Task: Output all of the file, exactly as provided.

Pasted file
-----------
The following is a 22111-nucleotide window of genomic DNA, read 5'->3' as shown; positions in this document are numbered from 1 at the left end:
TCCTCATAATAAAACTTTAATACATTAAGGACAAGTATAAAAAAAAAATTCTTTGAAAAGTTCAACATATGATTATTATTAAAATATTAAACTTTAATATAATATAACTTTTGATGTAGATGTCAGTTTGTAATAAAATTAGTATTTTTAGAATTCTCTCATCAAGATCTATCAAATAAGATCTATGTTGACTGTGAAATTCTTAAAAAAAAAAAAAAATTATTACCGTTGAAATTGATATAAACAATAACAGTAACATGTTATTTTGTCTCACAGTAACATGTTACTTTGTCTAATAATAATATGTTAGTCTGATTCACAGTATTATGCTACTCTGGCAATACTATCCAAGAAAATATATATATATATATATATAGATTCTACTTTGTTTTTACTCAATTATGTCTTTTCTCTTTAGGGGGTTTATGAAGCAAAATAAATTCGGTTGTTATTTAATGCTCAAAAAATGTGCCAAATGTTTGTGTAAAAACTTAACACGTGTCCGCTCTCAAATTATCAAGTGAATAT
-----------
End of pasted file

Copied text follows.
The following is a 22111-nucleotide window of genomic DNA, read 5'->3' as shown; positions in this document are numbered from 1 at the left end:
TCCTCATAATAAAACTTTAATACATTAAGGACAAGTATAAAAAAAAAATTCTTTGAAAAGTTCAACATATGATTATTATTAAAATATTAAACTTTAATATAATATAACTTTTGATGTAGATGTCAGTTTGTAATAAAATTAGTATTTTTAGAATTCTCTCATCAAGATCTATCAAATAAGATCTATGTTGACTGTGAAATTCTTAAAAAAAAAAAAAAATTATTACCGTTGAAATTGATATAAACAATAACAGTAACATGTTATTTTGTCTCACAGTAACATGTTACTTTGTCTAATAATAATATGTTAGTCTGATTCACAGTATTATGCTACTCTGGCAATACTATCCAAGAAAATATATATATATATATATATAGATTCTACTTTGTTTTTACTCAATTATGTCTTTTCTCTTTAGGGGGTTTATGAAGCAAAATAAATTCGGTTGTTATTTAATGCTCAAAAAATGTGCCAAATGTTTGTGTAAAAACTTAACACGTGTCCGCTCTCAAATTATCAAGTGAATAT